14 Vector Architecture Execution time a vector sequence: m convoys, a vector length of n m * n clock cycles Copyright © 2012, Elsevier Inc. All rights reserved.
15 Vector Architecture Executes a single vector faster than one element per clock cycle Multiple Lanes Handles programs where the vector lengths are not the same as the length of the vector register Vector-Length Register: MTC1 VLR, R1 Strip mining: if the vector length is longer than MVL Handles IF statements in vector loops Vector Mask Registers: CVM, POP Supplying bandwidth for vector load/store units Memory Banks: allow multiple independent data accesses Copyright © 2012, Elsevier Inc. All rights reserved.
16 Vector Architecture Handles multidimensional arrays Stride LVWS V1, (R1, R2) SVWS (R1, R2),V1 Handles Sparse Matrices Gather-Scatter LVI V1, (R1, V2) SVI (R1,V2), V1 Programming Vector Architectures: Program structures affecting performance most of them are spent on improving memory accesses, and most of them are modifications to the vector instruction set Copyright © 2012, Elsevier Inc. All rights reserved.
17 SIMD Instruction Set Execution Observation: many media applications operate on narrower data types than the 32-bit processors were optimize for 8 bits represent each of three primary colors 8 bits for transparency Limitation Fix the number of data operands in the opcode Does not offer the more sophisticated addressing modes of vector architectures: stride & gather-scatter Does not offer the mask registers Roofline Visual Performance Model Copyright © 2012, Elsevier Inc. All rights reserved.
18 Copyright © 2012, Elsevier Inc. All rights reserved. SIMD Implementations Implementations: Intel MMX (1996) Eight 8-bit integer ops or four 16-bit integer ops Streaming SIMD Extensions (SSE) (1999) Eight 16-bit integer ops Four 32-bit integer/fp ops or two 64-bit integer/fp ops Advanced Vector Extensions (2010) Four 64-bit integer/fp ops Operands must be consecutive and aligned memory locations Generally designed to accelerate carefully written libraries rather than for compilers Advantages over vector architecture: Cost little to add to the standard ALU and easy to implement Require little extra state easy for context-switch Require little extra memory bandwidth No virtual memory problem of cross-page access and page-fault SIMD Instruction Set Extensions for Multimedia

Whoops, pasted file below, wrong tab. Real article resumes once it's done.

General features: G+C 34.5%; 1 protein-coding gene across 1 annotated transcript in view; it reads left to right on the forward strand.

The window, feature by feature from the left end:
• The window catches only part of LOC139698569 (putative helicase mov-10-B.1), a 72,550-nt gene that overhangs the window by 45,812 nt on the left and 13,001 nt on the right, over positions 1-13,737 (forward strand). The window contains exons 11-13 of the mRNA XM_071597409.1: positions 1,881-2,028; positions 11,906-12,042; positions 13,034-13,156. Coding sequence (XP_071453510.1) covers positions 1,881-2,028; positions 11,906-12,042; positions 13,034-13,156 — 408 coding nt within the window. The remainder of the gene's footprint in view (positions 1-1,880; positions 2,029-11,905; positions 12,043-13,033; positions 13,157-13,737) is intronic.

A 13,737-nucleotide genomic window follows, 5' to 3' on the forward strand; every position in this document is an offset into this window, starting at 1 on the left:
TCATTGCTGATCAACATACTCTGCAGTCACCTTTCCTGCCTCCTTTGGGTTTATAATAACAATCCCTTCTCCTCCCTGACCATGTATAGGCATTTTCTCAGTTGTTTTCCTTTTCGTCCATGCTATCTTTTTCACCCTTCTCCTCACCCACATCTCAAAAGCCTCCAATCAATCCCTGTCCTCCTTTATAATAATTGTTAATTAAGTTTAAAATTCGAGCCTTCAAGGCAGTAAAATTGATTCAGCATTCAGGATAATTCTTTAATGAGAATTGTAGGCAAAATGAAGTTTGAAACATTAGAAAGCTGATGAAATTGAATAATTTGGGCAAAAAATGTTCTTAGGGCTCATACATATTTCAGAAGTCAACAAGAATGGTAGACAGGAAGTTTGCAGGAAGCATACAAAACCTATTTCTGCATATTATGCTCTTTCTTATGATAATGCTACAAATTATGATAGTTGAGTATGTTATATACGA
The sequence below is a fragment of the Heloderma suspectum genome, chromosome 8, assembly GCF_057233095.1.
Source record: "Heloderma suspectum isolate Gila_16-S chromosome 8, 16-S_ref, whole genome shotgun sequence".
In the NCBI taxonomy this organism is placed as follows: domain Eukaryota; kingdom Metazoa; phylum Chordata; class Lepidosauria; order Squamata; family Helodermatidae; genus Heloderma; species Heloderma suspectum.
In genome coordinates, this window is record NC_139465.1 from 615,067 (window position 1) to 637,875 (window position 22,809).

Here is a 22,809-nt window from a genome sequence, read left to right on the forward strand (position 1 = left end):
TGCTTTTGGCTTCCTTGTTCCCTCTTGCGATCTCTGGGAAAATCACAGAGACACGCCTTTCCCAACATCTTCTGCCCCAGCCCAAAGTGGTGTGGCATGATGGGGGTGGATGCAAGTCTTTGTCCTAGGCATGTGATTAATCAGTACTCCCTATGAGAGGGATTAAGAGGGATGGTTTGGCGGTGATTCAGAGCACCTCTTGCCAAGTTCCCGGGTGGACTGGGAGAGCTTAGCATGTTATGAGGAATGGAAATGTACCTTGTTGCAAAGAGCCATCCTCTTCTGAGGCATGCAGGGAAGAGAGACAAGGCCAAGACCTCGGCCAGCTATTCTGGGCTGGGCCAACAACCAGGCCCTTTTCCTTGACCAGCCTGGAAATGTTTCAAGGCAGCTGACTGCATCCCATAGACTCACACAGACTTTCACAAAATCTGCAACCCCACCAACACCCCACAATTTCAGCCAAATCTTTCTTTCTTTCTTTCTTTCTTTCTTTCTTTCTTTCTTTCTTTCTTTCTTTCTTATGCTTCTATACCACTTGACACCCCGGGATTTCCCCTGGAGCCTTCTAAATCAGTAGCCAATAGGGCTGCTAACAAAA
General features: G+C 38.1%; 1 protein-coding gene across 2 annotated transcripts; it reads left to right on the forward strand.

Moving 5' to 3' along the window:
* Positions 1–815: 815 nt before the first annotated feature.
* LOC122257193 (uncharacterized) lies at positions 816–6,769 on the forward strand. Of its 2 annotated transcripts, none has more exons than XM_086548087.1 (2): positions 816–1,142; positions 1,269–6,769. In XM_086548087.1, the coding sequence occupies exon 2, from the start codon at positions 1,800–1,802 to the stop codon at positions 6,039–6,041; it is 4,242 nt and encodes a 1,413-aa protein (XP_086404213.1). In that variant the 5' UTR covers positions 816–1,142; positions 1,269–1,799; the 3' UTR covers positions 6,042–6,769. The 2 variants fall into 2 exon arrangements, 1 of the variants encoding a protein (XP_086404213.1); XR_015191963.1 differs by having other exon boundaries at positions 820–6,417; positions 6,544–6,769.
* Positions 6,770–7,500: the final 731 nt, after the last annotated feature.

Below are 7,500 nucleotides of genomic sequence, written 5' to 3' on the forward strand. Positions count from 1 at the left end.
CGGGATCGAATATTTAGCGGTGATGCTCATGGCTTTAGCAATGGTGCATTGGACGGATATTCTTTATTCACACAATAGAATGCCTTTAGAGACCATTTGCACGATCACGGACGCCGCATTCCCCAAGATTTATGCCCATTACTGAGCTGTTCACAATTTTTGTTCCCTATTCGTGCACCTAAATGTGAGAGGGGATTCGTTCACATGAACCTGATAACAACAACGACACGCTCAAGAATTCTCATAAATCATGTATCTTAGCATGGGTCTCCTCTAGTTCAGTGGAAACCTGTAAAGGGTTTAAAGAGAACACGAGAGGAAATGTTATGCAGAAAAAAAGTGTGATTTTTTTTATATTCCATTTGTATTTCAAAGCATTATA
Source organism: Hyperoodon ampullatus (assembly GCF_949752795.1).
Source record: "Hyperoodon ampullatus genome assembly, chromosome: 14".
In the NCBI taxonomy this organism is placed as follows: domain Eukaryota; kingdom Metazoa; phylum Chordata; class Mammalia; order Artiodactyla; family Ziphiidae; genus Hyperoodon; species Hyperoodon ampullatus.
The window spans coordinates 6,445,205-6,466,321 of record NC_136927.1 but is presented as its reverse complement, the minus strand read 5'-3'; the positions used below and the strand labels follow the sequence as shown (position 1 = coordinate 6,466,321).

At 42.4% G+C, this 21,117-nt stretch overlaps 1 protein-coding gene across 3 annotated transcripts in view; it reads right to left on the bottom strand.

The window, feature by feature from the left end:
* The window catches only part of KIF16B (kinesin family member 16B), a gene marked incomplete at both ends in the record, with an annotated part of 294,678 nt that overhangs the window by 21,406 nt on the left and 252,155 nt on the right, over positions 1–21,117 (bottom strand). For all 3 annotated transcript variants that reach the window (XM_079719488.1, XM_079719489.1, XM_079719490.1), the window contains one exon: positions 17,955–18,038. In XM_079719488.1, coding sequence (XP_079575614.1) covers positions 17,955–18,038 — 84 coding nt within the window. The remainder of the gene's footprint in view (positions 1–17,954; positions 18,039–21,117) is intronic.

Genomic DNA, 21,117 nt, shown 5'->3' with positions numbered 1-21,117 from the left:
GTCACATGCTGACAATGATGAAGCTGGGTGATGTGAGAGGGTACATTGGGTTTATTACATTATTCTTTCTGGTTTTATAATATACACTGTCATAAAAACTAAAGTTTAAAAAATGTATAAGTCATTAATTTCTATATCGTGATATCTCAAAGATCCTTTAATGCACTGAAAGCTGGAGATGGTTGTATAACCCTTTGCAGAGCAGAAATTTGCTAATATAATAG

19 Graphics Processing Units Challenges: Not simply getting good performance on the GPU Coordinating the scheduling of computation on the system processor and the GPU, and the transfer of data between system memory and GPU memory Heterogeneous architecture & computing CPU + GPU Individual memories for CPU & GPU Like a distributed system on a node CUDA or OpenCL languages Programming model is Single Instruction Multiple Thread (SIMT) Copyright © 2012, Elsevier Inc. All rights reserved.
20 Copyright © 2012, Elsevier Inc. All rights reserved. Threads, Blocks, Grids A thread is associated with each data element Threads are organized into blocks Blocks are organized into a grid GPU hardware handles thread management, not applications or OS Graphical Processing Units
21 Copyright © 2012, Elsevier Inc. All rights reserved. NVIDIA GPU Architecture Similarities to vector machines: Works well with data-level parallel problems Scatter-gather transfers Mask registers Large register files Differences: No scalar processor Uses multithreading to hide memory latency Has many functional units, as opposed to a few deeply pipelined units like a vector processor Graphical Processing Units
22 Copyright © 2012, Elsevier Inc. All rights reserved. Terminology Threads of SIMD instructions Each has its own PC Thread scheduler uses scoreboard to dispatch No data dependencies between threads! Keeps track of up to 48 threads of SIMD instructions Hides memory latency Thread block scheduler schedules blocks to SIMD processors Within each SIMD processor: 32 SIMD lanes Wide and shallow compared to vector processors Graphical Processing Units